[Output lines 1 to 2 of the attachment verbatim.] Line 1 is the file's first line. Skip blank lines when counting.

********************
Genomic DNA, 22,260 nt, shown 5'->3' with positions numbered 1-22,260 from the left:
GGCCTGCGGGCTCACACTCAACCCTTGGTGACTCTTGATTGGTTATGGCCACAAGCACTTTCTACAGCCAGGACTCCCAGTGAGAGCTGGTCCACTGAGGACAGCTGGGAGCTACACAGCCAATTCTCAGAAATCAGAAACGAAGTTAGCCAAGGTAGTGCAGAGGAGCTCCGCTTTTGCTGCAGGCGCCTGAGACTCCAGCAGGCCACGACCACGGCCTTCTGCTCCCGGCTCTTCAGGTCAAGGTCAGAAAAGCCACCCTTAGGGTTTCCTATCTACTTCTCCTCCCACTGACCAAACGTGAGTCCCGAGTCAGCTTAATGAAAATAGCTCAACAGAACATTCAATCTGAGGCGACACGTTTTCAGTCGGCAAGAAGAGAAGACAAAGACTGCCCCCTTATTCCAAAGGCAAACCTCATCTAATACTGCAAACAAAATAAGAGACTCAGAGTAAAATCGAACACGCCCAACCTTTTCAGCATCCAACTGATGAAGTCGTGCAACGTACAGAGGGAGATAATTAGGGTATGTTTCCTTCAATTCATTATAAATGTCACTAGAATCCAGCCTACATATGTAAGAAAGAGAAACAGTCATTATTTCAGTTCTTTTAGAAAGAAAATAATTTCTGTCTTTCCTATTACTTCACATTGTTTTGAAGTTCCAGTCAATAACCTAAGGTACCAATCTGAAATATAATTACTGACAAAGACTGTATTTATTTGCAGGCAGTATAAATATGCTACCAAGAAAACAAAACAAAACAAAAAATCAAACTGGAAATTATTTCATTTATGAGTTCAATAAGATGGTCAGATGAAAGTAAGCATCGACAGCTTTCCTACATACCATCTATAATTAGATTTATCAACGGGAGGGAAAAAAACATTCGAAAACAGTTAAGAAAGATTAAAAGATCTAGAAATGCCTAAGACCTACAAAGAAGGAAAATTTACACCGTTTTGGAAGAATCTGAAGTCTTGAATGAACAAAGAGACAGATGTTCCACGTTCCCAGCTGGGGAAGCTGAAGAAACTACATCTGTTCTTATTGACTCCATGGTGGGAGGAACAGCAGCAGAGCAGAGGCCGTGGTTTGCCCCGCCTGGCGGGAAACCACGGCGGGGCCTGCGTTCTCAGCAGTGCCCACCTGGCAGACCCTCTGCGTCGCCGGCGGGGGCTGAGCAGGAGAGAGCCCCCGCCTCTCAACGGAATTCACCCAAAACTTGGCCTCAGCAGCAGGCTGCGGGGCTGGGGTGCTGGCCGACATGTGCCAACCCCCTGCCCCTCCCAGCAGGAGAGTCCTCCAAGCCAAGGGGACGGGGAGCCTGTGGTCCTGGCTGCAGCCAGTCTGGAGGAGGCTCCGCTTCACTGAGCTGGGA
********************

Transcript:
Genomic DNA, 22,260 nt, shown 5'->3' with positions numbered 1-22,260 from the left:
GGCCTGCGGGCTCACACTCAACCCTTGGTGACTCTTGATTGGTTATGGCCACAAGCACTTTCTACAGCCAGGACTCCCAGTGAGAGCTGGTCCACTGAGGACAGCTGGGAGCTACACAGCCAATTCTCAGAAATCAGAAACGAAGTTAGCCAAGGTAGTGCAGAGGAGCTCCGCTTTTGCTGCAGGCGCCTGAGACTCCAGCAGGCCACGACCACGGCCTTCTGCTCCCGGCTCTTCAGGTCAAGGTCAGAAAAGCCACCCTTAGGGTTTCCTATCTACTTCTCCTCCCACTGACCAAACGTGAGTCCCGAGTCAGCTTAATGAAAATAGCTCAACAGAACATTCAATCTGAGGCGACACGTTTTCAGTCGGCAAGAAGAGAAGACAAAGACTGCCCCCTTATTCCAAAGGCAAACCTCATCTAATACTGCAAACAAAATAAGAGACTCAGAGTAAAATCGAACACGCCCAACCTTTTCAGCATCCAACTGATGAAGTCGTGCAACGTACAGAGGGAGATAATTAGGGTATGTTTCCTTCAATTCATTATAAATGTCACTAGAATCCAGCCTACATATGTAAGAAAGAGAAACAGTCATTATTTCAGTTCTTTTAGAAAGAAAATAATTTCTGTCTTTCCTATTACTTCACATTGTTTTGAAGTTCCAGTCAATAACCTAAGGTACCAATCTGAAATATAATTACTGACAAAGACTGTATTTATTTGCAGGCAGTATAAATATGCTACCAAGAAAACAAAACAAAACAAAAAATCAAACTGGAAATTATTTCATTTATGAGTTCAATAAGATGGTCAGATGAAAGTAAGCATCGACAGCTTTCCTACATACCATCTATAATTAGATTTATCAACGGGAGGGAAAAAAACATTCGAAAACAGTTAAGAAAGATTAAAAGATCTAGAAATGCCTAAGACCTACAAAGAAGGAAAATTTACACCGTTTTGGAAGAATCTGAAGTCTTGAATGAACAAAGAGACAGATGTTCCACGTTCCCAGCTGGGGAAGCTGAAGAAACTACATCTGTTCTTATTGACTCCATGGTGGGAGGAACAGCAGCAGAGCAGAGGCCGTGGTTTGCCCCGCCTGGCGGGAAACCACGGCGGGGCCTGCGTTCTCAGCAGTGCCCACCTGGCAGACCCTCTGCGTCGCCGGCGGGGGCTGAGCAGGAGAGAGCCCCCGCCTCTCAACGGAATTCACCCAAAACTTGGCCTCAGCAGCAGGCTGCGGGGCTGGGGTGCTGGCCGACATGTGCCAACCCCCTGCCCCTCCCAGCAGGAGAGTCCTCCAAGCCAAGGGGACGGGGAGCCTGTGGTCCTGGCTGCAGCCAGTCTGGAGGAGGCTCCGCTTCACTGAGCTGGGA